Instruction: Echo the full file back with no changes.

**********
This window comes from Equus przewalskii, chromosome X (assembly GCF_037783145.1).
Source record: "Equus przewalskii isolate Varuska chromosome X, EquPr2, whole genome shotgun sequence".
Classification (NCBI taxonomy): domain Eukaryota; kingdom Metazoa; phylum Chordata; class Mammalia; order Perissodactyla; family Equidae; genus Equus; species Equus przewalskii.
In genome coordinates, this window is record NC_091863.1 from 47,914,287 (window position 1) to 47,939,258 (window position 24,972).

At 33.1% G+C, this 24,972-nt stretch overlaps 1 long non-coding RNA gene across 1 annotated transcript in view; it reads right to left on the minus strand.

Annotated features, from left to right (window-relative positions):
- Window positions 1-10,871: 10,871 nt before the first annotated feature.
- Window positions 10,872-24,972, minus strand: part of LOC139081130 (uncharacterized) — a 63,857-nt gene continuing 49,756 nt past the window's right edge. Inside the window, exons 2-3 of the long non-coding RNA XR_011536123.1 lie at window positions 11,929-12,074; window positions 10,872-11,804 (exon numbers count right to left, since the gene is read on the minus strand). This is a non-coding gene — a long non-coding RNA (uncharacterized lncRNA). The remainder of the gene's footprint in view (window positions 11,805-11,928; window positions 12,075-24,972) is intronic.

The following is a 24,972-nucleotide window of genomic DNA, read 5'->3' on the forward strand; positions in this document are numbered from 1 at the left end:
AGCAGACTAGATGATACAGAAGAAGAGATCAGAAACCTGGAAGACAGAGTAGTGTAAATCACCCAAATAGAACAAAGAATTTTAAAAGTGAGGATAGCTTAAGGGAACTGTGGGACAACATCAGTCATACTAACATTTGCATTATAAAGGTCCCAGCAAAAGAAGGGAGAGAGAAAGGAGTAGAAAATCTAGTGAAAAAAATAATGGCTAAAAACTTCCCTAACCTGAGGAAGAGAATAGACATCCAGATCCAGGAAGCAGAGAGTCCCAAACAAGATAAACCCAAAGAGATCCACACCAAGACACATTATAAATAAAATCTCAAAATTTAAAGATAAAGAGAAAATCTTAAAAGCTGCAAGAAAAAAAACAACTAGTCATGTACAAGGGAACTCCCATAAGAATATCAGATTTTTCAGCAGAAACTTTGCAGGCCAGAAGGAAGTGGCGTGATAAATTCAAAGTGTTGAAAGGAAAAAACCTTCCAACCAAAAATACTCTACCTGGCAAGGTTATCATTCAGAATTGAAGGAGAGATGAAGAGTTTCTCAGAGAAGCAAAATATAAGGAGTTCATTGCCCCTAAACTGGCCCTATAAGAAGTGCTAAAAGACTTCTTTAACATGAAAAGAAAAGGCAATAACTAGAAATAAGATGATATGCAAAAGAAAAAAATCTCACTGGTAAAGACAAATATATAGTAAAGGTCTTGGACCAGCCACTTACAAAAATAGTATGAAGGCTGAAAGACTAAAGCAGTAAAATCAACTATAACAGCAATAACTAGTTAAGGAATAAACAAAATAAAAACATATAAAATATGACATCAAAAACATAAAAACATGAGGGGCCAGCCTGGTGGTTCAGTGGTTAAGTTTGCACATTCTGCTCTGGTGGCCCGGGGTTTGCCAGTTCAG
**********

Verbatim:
This window comes from Equus przewalskii, chromosome X (assembly GCF_037783145.1).
Source record: "Equus przewalskii isolate Varuska chromosome X, EquPr2, whole genome shotgun sequence".
Classification (NCBI taxonomy): domain Eukaryota; kingdom Metazoa; phylum Chordata; class Mammalia; order Perissodactyla; family Equidae; genus Equus; species Equus przewalskii.
In genome coordinates, this window is record NC_091863.1 from 47,914,287 (window position 1) to 47,939,258 (window position 24,972).

At 33.1% G+C, this 24,972-nt stretch overlaps 1 long non-coding RNA gene across 1 annotated transcript in view; it reads right to left on the minus strand.

Annotated features, from left to right (window-relative positions):
- Window positions 1-10,871: 10,871 nt before the first annotated feature.
- Window positions 10,872-24,972, minus strand: part of LOC139081130 (uncharacterized) — a 63,857-nt gene continuing 49,756 nt past the window's right edge. Inside the window, exons 2-3 of the long non-coding RNA XR_011536123.1 lie at window positions 11,929-12,074; window positions 10,872-11,804 (exon numbers count right to left, since the gene is read on the minus strand). This is a non-coding gene — a long non-coding RNA (uncharacterized lncRNA). The remainder of the gene's footprint in view (window positions 11,805-11,928; window positions 12,075-24,972) is intronic.

The following is a 24,972-nucleotide window of genomic DNA, read 5'->3' on the forward strand; positions in this document are numbered from 1 at the left end:
AGCAGACTAGATGATACAGAAGAAGAGATCAGAAACCTGGAAGACAGAGTAGTGTAAATCACCCAAATAGAACAAAGAATTTTAAAAGTGAGGATAGCTTAAGGGAACTGTGGGACAACATCAGTCATACTAACATTTGCATTATAAAGGTCCCAGCAAAAGAAGGGAGAGAGAAAGGAGTAGAAAATCTAGTGAAAAAAATAATGGCTAAAAACTTCCCTAACCTGAGGAAGAGAATAGACATCCAGATCCAGGAAGCAGAGAGTCCCAAACAAGATAAACCCAAAGAGATCCACACCAAGACACATTATAAATAAAATCTCAAAATTTAAAGATAAAGAGAAAATCTTAAAAGCTGCAAGAAAAAAAACAACTAGTCATGTACAAGGGAACTCCCATAAGAATATCAGATTTTTCAGCAGAAACTTTGCAGGCCAGAAGGAAGTGGCGTGATAAATTCAAAGTGTTGAAAGGAAAAAACCTTCCAACCAAAAATACTCTACCTGGCAAGGTTATCATTCAGAATTGAAGGAGAGATGAAGAGTTTCTCAGAGAAGCAAAATATAAGGAGTTCATTGCCCCTAAACTGGCCCTATAAGAAGTGCTAAAAGACTTCTTTAACATGAAAAGAAAAGGCAATAACTAGAAATAAGATGATATGCAAAAGAAAAAAATCTCACTGGTAAAGACAAATATATAGTAAAGGTCTTGGACCAGCCACTTACAAAAATAGTATGAAGGCTGAAAGACTAAAGCAGTAAAATCAACTATAACAGCAATAACTAGTTAAGGAATAAACAAAATAAAAACATATAAAATATGACATCAAAAACATAAAAACATGAGGGGCCAGCCTGGTGGTTCAGTGGTTAAGTTTGCACATTCTGCTCTGGTGGCCCGGGGTTTGCCAGTTCAG